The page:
But here's where it gets crazy: When I thought at the workshop about my aspirations as a youngster, and when I thought about my future “ideal life”, and when I thought about “Jamie at her most core self”, and when I circled back and highlighted words that sparked the greatest joy...none of them really had anything to do with wellness – which is basically what I’ve been “known for” for the past ten years. They all had to do with that darn old-school creative art in my bones.

Plan A is usually your most essential self.

Most of the fitness and nutrition professionals I know are, well, very into fitness and nutrition. Makes sense, right? And, if you ask anyone I know, they’ll probably say the same thing about me. But, really and truly – and this is a recent “aha” moment here – I consider health more of a...passion? Maybe even just a strong enough interest to make it such a part of my daily life. That's the key: It’s part of me, but it’s not the most essential me. Health is what I do, but art is who I am. Or something to that effect.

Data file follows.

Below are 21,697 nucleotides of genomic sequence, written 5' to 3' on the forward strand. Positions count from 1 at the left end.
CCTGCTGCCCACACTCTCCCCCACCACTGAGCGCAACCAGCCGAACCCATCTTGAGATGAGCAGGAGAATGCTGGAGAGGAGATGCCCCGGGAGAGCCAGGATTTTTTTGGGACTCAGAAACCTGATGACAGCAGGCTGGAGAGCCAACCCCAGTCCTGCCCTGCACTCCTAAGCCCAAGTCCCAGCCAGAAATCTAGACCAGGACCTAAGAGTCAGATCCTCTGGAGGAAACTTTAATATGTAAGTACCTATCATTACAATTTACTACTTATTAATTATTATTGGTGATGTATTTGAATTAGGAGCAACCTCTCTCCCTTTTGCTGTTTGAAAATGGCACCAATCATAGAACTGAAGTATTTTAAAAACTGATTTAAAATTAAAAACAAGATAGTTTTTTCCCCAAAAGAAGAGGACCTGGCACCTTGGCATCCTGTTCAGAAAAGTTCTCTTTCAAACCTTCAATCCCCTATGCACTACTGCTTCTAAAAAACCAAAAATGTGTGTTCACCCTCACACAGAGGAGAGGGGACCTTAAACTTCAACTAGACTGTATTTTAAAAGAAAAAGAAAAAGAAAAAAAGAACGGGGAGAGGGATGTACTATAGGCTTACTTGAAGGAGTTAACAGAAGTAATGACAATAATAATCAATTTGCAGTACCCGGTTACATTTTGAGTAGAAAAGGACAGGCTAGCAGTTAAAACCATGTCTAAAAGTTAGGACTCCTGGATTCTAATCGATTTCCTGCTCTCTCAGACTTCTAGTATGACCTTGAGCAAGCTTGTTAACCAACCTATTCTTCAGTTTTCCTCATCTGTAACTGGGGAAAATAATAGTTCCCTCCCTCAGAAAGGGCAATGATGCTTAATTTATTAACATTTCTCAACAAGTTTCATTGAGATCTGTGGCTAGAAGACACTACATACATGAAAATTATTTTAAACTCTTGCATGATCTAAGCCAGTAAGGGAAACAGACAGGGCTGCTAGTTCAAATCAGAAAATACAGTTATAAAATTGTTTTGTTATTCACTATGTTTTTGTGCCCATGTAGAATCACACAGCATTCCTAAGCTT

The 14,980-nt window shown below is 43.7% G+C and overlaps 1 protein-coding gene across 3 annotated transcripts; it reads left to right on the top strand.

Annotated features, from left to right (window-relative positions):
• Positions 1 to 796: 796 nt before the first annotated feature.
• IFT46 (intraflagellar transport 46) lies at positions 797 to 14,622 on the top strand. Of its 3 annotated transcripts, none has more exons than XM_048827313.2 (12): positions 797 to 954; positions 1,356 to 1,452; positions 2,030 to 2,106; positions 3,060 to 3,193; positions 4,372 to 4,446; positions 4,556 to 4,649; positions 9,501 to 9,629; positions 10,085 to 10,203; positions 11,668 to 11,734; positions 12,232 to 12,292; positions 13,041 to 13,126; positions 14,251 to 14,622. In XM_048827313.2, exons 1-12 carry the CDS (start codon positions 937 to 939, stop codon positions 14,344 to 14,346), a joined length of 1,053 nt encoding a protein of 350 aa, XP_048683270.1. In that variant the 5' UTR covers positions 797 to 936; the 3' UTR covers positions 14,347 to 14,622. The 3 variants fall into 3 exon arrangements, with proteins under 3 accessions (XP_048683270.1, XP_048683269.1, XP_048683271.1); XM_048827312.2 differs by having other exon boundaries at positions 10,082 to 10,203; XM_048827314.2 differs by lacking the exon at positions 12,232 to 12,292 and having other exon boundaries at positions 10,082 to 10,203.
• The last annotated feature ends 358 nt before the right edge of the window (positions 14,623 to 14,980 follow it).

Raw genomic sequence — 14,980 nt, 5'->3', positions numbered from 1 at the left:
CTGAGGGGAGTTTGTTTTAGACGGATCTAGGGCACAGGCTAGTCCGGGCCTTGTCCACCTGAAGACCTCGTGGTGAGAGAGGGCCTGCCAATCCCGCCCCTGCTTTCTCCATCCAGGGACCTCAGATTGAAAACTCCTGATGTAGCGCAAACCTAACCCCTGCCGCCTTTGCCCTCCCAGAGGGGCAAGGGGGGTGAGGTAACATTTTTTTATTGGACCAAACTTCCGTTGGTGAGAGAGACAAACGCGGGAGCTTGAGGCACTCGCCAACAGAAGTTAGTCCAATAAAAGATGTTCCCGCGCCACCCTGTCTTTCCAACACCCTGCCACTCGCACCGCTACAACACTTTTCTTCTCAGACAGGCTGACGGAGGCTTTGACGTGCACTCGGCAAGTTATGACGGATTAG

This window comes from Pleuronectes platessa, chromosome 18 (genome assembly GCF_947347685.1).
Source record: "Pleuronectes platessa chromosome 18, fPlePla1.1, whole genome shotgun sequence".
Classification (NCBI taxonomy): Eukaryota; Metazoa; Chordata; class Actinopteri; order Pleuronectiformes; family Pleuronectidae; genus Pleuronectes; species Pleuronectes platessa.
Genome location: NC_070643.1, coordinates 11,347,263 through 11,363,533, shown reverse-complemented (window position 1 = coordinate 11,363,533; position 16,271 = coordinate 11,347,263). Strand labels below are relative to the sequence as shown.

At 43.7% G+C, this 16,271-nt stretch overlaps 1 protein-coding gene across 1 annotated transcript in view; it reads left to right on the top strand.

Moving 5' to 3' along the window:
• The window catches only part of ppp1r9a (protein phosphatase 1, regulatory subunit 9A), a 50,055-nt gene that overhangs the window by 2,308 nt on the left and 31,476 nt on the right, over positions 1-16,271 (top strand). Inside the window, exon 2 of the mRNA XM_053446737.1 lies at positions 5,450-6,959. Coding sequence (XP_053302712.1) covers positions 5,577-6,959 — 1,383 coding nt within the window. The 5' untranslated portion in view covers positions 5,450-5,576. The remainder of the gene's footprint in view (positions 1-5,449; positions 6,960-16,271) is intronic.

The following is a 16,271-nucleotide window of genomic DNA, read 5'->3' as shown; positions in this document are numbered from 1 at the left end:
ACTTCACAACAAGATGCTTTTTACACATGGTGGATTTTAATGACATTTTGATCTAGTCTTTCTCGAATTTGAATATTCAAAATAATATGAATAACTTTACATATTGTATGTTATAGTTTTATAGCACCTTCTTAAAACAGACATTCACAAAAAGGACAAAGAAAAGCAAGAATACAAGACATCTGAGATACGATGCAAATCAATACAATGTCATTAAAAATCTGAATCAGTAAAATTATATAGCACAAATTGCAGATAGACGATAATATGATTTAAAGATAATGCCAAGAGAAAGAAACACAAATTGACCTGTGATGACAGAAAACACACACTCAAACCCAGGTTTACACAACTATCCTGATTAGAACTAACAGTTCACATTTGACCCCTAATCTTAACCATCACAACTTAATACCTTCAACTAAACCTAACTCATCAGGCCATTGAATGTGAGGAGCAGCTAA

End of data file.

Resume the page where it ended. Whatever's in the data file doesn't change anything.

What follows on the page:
Is it strange that it took me so long to put that in so many words? To have this epiphany, ten years in?

I don't think so. So many people are with me on this, and maybe you are, too. You got on a path toward something that felt, at the time, interesting. It seemed to make sense, based on how you spent your time, or what you thought about, etc. And you might have even enjoyed it as much as I did! But, deep down, it wasn't your Plan A: It was your Plan B...or C...or D...

While having a backup plan can have its benefits, when it comes to pursuing many of the big things in life, it’s often helpful to not focus on Plan B.

If you just have a Plan A:

  1. You have to figure it out.

  2. You spend much less time wondering “What if?”

  3. You don’t eschew the essential you.

Having a Plan B is practical, but it’s also based, at least a little – if not a lot – in fear. What if I don’t succeed? What if Plan A doesn’t work out?

I guess you just cross that bridge when you come to it. And, in the meantime, you pour your heart and soul and brain into Plan A – which is really exactly where you want to be to begin with.

As for me, I'm going to keep figuring it out, as I do. And I'm going to keep writing.

Endless gratitude for this powerful workshop ~

What was your Plan A? Is it part of your life now? How can you reclaim it? I’d love to hear!

Thanks for stopping by. And keep sharing your stories, because someone wants to hear them.